But with the CEPIS invite, and another I’m not allowed to reveal just yet, 2016 is definitely shaping up to be an even better year for speaking engagements!

 

Libelium launches its IoT Marketplace to make Internet of Things projects as painless as possible

In a time when Spain’s economy is in the doldrums, it is nice to see some good news coming out of the Iberian peninsula, especially in the Internet of Things (IoT) space – technology’s new hotness!

Libelium, an IoT hardware and software provider based in the North of Spain, and recently profiled in a Financial Times piece where they were referred to as a “baby unicorn”, just announced that it has launched an IoT Marketplace.

The marketplace currently has 15 boxed IoT solutions for sale, but Libelium plans to increase this to 50 as the year progresses.

The solutions cover the Smart Cities, Smart Environment, Smart Parking, Smart Agriculture, Smart Water, and Air Quality verticals.

LibeliumMarketplacePurchase

As well as the kits covering verticals, there are also Application Development kits for developing IoT solutions for Microsoft Azure, esri, IBM Bluemix, Thingworx, and Telefonica’s cloud platforms.

And there specific Solution kits created together with partners like Indra, Thing+, IOTSENS, and elementblue. These kits include pre-configured hardware to speed up time to live.

In a move likely to be popular with their customers, Libelium took advantage of existing partnerships with cloud providers to ensure that kits were available with trial access to cloud offerings. This cleverly allows Marketplace customers to try the different cloud platforms, seeing which one works well, before buying.

And, this is a true marketplace. Clicking on the Buy button, brings the user to a screen with fields for entering credit card details, or using a Paypal account to buy the kit (I didn’t attempt to purchase an actual kit, so I can’t verify that part of the site works, but I’ve no reason to think it doesn’t).

I asked Libelium CEO Alicia Asín about the genesis of the marketplace and she explained that Libelium’s VARs were often not finding it easy to sell solutions to customers because they were working from a 70+ page catalog, and architecting a solution for a customer wasn’t something they were necessarily comfortable doing.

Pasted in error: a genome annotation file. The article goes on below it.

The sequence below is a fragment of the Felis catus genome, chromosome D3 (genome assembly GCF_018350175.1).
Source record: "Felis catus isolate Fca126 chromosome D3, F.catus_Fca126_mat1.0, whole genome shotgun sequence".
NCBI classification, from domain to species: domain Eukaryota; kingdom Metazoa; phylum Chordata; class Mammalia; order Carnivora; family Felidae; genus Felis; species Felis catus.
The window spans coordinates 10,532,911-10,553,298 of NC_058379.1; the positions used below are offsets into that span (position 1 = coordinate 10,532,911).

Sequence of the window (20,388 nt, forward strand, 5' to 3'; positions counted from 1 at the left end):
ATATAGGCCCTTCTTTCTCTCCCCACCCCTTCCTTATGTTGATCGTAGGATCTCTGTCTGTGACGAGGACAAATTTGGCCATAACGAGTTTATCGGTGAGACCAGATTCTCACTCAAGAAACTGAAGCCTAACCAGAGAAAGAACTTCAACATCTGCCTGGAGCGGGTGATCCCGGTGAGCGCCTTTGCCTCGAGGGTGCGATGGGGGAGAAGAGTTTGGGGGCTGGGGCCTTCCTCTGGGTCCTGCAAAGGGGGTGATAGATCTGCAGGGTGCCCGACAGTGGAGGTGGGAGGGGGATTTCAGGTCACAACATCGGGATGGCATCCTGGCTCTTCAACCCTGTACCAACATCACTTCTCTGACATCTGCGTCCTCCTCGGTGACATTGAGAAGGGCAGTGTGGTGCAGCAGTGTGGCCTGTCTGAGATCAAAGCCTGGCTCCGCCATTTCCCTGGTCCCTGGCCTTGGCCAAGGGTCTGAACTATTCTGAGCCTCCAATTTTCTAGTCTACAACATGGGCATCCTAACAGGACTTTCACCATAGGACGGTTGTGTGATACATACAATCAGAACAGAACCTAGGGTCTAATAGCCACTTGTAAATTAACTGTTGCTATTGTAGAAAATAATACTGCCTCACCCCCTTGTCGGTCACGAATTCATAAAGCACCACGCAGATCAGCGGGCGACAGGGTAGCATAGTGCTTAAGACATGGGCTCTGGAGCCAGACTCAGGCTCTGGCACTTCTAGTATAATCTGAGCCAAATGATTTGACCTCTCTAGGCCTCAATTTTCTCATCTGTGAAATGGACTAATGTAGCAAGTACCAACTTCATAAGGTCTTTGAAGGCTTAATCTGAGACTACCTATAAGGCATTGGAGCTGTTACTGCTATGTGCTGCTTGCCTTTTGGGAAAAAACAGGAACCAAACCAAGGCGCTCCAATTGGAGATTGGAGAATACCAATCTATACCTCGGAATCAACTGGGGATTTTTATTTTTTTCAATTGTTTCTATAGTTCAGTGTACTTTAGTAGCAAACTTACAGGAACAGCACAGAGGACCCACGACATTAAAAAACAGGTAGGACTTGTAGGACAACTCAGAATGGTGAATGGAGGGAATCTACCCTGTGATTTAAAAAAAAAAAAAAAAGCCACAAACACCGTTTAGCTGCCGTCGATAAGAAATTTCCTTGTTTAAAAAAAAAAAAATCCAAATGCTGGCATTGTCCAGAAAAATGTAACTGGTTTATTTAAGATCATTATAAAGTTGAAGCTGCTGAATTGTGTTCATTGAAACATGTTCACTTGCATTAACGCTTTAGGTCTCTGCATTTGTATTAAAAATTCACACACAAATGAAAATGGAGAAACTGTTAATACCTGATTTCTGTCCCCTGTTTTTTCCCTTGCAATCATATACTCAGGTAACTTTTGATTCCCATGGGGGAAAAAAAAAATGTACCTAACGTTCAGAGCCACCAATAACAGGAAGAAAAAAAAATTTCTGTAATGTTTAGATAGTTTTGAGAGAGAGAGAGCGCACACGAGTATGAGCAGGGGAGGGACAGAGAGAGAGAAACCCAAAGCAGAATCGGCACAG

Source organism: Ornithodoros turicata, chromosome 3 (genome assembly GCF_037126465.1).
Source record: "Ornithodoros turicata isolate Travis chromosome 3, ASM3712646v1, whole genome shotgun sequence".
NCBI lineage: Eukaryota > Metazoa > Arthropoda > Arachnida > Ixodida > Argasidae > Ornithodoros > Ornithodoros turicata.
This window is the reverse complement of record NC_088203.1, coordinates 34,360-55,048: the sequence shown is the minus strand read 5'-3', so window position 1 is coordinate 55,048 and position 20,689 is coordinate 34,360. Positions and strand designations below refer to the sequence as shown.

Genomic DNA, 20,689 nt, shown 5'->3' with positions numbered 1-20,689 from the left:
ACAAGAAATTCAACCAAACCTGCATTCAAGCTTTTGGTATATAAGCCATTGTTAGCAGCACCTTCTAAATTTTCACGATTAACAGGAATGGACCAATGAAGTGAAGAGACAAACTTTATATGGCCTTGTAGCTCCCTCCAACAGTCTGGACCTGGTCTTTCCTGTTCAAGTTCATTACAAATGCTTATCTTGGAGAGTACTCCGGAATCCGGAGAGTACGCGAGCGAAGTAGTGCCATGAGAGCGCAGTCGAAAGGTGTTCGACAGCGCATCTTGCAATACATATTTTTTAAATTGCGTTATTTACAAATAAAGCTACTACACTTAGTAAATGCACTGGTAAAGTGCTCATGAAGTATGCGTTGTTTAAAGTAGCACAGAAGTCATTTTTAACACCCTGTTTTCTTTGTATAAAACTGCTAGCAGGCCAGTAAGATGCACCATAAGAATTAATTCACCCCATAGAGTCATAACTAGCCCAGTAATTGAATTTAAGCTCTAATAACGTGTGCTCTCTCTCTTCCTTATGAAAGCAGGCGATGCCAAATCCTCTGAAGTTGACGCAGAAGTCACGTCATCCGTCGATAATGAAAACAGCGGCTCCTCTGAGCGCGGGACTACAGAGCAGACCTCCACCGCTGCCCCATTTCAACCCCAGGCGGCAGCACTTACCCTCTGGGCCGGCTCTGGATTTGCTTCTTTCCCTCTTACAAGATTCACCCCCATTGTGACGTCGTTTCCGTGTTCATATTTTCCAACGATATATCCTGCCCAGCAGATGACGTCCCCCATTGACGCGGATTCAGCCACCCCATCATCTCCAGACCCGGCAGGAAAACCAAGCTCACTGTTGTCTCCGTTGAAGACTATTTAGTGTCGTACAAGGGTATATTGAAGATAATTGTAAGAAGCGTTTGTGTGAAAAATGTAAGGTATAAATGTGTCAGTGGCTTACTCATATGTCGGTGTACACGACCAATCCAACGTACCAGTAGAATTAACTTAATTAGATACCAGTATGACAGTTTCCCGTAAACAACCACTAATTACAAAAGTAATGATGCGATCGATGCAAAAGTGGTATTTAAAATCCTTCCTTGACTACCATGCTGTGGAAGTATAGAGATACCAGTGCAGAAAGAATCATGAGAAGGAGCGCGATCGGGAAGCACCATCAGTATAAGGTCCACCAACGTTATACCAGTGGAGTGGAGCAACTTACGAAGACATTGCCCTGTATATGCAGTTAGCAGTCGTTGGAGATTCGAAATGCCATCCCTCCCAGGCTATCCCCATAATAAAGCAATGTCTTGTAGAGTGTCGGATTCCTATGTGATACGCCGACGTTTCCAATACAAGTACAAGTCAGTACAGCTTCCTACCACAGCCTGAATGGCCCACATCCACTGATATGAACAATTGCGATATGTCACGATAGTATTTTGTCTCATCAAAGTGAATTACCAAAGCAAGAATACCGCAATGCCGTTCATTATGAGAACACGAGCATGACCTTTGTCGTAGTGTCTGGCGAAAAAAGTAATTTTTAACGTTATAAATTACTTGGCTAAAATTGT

So in order to make it easier to come up with the right equipment Libelium launched a trial with four vertical kits last year in June. Despite being launched half way through the year, they were some of the company’s top selling products by the year’s end, and so the marketplace was born.

This marketplace idea is an interesting one for organisations looking to run a pilot or proof of concept, without too much risk. The variety of hardware, communications standards, and software protocols to be taken into account in any significant IoT project can be daunting, and any attempt to simplify this should be lauded.

 

Using the Internet of Things to keep people safe

At the 2014 SAP TechEd && d-code event in Las Vegas, I spoke to Dr Severin Kezeu of SK Solutions. His company has developed an Internet of Things based safety technology which has been deployed on building sites throughout the world.

What it does is to send in realtime, the positions of all vehicles, and workers on site, so that in the case a potential collision is detected, action can be taken to avert the collision, thereby saving expensive equipment, and more importantly, keeping people safe.

For a short time only…

 

Yesterday was my last day working for RedMonk. I headed up RedMonk’s cleantech, energy and sustainability practice which we called GreenMonk, for almost eight years, but all good things must come to an end.

Here’s some of what I got up to while I was with RedMonk.

I’m fortunate now that I’m talking to a number of people about next steps, and some exciting opportunities are already starting to present themselves. However, if you know of something you think could be interesting for me, or some organisation that you feel could do with my help, do please let me know.

Nothing has been signed yet, so all possibilities will be considered 🙂

My contact details are:

Email – tom@tomraftery.com

Mob – +34 677 695 468

Skype – TomRaftery

Twitter – @TomRaftery

LinkedIn – http://es.linkedin.com/in/tomraftery